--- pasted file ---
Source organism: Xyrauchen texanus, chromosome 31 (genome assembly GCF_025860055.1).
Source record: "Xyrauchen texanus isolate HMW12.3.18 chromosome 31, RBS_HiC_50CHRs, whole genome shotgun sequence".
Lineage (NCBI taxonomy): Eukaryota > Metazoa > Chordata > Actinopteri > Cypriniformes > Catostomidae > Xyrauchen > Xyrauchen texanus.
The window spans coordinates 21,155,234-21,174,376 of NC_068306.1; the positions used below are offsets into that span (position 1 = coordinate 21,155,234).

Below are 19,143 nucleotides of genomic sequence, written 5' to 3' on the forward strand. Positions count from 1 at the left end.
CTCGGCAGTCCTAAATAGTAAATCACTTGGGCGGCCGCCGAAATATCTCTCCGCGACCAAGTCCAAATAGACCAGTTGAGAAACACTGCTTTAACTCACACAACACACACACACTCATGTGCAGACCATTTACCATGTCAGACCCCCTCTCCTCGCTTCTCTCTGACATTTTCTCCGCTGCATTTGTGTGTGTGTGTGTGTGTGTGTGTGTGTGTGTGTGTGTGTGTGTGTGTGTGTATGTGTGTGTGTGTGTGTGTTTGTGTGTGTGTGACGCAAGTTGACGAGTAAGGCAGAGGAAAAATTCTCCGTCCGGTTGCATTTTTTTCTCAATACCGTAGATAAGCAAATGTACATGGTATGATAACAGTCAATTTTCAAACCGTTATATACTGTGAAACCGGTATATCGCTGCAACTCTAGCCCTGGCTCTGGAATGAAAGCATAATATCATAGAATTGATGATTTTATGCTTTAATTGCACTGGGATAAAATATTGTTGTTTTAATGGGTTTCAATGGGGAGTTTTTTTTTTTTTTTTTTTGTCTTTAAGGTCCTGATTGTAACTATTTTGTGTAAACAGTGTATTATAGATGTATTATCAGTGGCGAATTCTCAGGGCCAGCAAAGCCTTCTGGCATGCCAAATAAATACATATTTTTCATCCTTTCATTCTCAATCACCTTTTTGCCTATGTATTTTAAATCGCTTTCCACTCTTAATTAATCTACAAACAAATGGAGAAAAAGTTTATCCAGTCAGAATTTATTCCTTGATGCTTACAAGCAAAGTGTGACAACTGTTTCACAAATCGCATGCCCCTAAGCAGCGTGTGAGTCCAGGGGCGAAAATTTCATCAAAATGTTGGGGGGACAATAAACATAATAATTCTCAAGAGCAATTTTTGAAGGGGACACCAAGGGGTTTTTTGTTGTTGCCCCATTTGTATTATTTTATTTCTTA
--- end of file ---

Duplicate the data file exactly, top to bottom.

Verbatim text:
Source organism: Xyrauchen texanus, chromosome 31 (genome assembly GCF_025860055.1).
Source record: "Xyrauchen texanus isolate HMW12.3.18 chromosome 31, RBS_HiC_50CHRs, whole genome shotgun sequence".
Lineage (NCBI taxonomy): Eukaryota > Metazoa > Chordata > Actinopteri > Cypriniformes > Catostomidae > Xyrauchen > Xyrauchen texanus.
The window spans coordinates 21,155,234-21,174,376 of NC_068306.1; the positions used below are offsets into that span (position 1 = coordinate 21,155,234).

Below are 19,143 nucleotides of genomic sequence, written 5' to 3' on the forward strand. Positions count from 1 at the left end.
CTCGGCAGTCCTAAATAGTAAATCACTTGGGCGGCCGCCGAAATATCTCTCCGCGACCAAGTCCAAATAGACCAGTTGAGAAACACTGCTTTAACTCACACAACACACACACACTCATGTGCAGACCATTTACCATGTCAGACCCCCTCTCCTCGCTTCTCTCTGACATTTTCTCCGCTGCATTTGTGTGTGTGTGTGTGTGTGTGTGTGTGTGTGTGTGTGTGTGTGTGTGTGTGTATGTGTGTGTGTGTGTGTGTTTGTGTGTGTGTGACGCAAGTTGACGAGTAAGGCAGAGGAAAAATTCTCCGTCCGGTTGCATTTTTTTCTCAATACCGTAGATAAGCAAATGTACATGGTATGATAACAGTCAATTTTCAAACCGTTATATACTGTGAAACCGGTATATCGCTGCAACTCTAGCCCTGGCTCTGGAATGAAAGCATAATATCATAGAATTGATGATTTTATGCTTTAATTGCACTGGGATAAAATATTGTTGTTTTAATGGGTTTCAATGGGGAGTTTTTTTTTTTTTTTTTTTGTCTTTAAGGTCCTGATTGTAACTATTTTGTGTAAACAGTGTATTATAGATGTATTATCAGTGGCGAATTCTCAGGGCCAGCAAAGCCTTCTGGCATGCCAAATAAATACATATTTTTCATCCTTTCATTCTCAATCACCTTTTTGCCTATGTATTTTAAATCGCTTTCCACTCTTAATTAATCTACAAACAAATGGAGAAAAAGTTTATCCAGTCAGAATTTATTCCTTGATGCTTACAAGCAAAGTGTGACAACTGTTTCACAAATCGCATGCCCCTAAGCAGCGTGTGAGTCCAGGGGCGAAAATTTCATCAAAATGTTGGGGGGACAATAAACATAATAATTCTCAAGAGCAATTTTTGAAGGGGACACCAAGGGGTTTTTTGTTGTTGCCCCATTTGTATTATTTTATTTCTTA